Wally Lamb is a great American author telling amazing stories. I’ve been privileged to read a few of his works over the years. This one caught my attention because of the Oprah’s Book Club label. While I’m not a big fan of her former program, Oprah Winfrey sure can pick winners when it comes to books. I Know This Much Is True is one of a dozen or so I’ve read with the OBC designation attached. I’ve not been disappointed.

With this tale, Lamb takes on mental illness and twin brothers. His carefully constructed story is tight, deep, and fully developed. This story touches on alienation, religion, family, and reproduction. At 900+ pages, this book is long. But take my word, the journey is worth the time. I recommend pretty much anything from this author.

Grab a copy of I Know This Much Is True

The High Road: Memories From A Long Trip

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Blurb:

What drives a man to spend 26 years performing night after night? To persevere through a stifling tour bus, bad food, strange women, flared tempers, a plane nearly blown from the sky? Just how did that troubled military brat with a dream claw his way from dirt-floor dive-bar shows to the world’s biggest stages?

Aviator, author, and Country Music Hall of Fame drummer Mark Herndon lived that dream with one of the most popular and celebrated bands of all time. He learned some hard lessons about people and life, the music industry, the accolades and awards, how easy it is to lose it all . . . and how hard it is to survive, to embrace sobriety, to live even one more day.

Herndon’s poignant memoir offers a tale at once cautionary and inspirational, delightful and heartbreaking, funny yet deeply personal. From innocence to rebellion to acceptance, can a man still flourish when the spotlight dims? Are true forgiveness, redemption, and serenity even possible when the powerful say everything you achieved somehow doesn’t even count? That you’re not who you and everyone who matters thought you were?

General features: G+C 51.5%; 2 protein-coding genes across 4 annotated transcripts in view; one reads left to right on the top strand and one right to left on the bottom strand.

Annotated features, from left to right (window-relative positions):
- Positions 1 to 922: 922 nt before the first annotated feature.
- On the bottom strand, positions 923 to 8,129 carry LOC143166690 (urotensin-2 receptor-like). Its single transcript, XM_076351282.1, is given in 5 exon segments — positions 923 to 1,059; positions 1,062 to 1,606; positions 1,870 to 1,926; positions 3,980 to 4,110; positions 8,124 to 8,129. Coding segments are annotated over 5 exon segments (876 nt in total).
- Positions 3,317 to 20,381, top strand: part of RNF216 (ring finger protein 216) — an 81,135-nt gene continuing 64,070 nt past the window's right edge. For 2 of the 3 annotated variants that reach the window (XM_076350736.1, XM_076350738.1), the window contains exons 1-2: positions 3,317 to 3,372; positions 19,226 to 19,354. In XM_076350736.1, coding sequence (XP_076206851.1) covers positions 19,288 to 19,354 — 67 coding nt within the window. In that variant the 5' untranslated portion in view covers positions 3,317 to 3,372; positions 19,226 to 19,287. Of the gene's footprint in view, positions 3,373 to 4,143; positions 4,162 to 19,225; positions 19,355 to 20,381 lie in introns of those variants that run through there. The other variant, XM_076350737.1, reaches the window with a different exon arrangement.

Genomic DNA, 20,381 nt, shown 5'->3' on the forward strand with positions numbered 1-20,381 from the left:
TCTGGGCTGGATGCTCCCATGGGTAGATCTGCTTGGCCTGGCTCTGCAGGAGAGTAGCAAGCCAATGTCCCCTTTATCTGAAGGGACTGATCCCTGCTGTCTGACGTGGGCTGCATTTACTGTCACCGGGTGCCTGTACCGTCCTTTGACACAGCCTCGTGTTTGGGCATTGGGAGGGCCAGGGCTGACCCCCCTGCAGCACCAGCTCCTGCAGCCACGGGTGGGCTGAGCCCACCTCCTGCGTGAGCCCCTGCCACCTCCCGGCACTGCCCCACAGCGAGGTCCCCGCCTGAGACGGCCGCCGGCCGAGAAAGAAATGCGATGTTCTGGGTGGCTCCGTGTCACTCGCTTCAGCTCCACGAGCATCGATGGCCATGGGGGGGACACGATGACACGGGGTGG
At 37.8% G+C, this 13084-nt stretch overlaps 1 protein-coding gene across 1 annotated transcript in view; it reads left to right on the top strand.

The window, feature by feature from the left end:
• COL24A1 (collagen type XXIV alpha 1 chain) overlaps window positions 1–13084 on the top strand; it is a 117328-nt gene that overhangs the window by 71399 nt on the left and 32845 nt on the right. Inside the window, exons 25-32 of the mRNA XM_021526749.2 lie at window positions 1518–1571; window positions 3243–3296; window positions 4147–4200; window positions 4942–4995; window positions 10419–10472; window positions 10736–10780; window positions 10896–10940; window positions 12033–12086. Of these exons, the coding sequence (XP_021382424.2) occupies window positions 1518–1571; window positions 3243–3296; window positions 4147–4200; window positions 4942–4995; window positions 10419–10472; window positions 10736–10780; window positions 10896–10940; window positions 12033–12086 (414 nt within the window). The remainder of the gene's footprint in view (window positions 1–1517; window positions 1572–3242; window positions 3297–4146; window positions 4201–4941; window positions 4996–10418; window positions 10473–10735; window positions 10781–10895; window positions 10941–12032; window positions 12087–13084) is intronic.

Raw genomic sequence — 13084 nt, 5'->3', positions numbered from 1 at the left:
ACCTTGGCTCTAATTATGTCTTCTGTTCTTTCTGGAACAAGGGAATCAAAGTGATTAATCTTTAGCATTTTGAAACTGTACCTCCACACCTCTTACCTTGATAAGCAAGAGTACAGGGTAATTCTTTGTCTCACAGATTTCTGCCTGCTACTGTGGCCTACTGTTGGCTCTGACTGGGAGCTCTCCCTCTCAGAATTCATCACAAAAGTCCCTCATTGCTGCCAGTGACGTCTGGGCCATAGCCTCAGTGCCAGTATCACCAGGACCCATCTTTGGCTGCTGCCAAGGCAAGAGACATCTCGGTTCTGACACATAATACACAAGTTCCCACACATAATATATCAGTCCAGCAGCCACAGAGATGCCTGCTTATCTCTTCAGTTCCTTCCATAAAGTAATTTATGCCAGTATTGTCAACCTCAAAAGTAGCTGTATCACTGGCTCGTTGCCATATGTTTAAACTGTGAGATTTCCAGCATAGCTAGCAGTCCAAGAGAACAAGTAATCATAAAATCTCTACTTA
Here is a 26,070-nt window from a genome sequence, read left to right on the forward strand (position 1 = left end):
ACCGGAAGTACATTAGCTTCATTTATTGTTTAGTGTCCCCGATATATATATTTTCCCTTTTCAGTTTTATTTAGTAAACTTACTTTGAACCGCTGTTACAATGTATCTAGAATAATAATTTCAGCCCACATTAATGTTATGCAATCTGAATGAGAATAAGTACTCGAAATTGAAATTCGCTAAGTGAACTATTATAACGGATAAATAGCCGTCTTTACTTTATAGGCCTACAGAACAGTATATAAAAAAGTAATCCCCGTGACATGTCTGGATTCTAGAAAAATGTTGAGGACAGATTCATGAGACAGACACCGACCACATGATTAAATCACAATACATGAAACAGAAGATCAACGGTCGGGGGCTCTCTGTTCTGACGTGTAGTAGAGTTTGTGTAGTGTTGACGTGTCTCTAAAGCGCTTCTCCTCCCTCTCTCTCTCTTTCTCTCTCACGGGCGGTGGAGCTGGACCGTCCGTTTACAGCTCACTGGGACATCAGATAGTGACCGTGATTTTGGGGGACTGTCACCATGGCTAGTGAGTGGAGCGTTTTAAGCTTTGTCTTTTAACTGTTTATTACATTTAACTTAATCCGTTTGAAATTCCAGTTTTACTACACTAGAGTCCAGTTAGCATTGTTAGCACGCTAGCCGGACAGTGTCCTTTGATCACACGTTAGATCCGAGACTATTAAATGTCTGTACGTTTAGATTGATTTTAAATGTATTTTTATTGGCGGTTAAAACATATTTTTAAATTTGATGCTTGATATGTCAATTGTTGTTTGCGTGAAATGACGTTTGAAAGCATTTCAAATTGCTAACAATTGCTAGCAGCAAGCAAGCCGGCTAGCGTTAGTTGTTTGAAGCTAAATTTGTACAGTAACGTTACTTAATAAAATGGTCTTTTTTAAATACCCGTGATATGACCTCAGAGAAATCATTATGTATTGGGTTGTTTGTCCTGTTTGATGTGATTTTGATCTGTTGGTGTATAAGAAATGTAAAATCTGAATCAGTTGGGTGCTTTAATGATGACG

Mark Herndon refuses to slow down. So look back, look ahead, and join him on the trip.

He’s taking The High Road.

My Take:

Mark Herndon played drums for the country band Alabama for nearly thirty years. So imagine his surprise when the three founding members of the group (all cousins, mind you) decided that he never really was an actual member. This despite the fact that the man appears on pretty much every one of their album covers over the years. He’s there in the videos as well. And let’s not forget he’s been inducted into the Country Music Hall of Fame as a member of, yes, Alabama.

You’d think Herndon would be bitter, having given so much of himself to this popular act. But that’s not his style. As the title suggests, Mark Herndon took the high road in telling his story. This memoir is really about his life, with glances inside the fame machine.

Herndon is a talented drummer, a father, a licensed pilot, and an author. He got his start as a heavy metal/hard rock drummer before getting the gig with the then-unknown Alabama. It was his sound that gave the group that little something extra that made them stand out from all the other country bands.

From what I’ve heard and read elsewhere, Herndon was the nice guy of the band, always staying late to sign autographs and meet fans. The others, according to many fans who’ve met them, had egos or attitudes. I’ve never met them, so I really can’t speak to that. What I can say is, this is one of the better memoirs I’ve read in a long time. Herndon is one of those guys who just has an interesting story to share.

Grab a copy of The High Road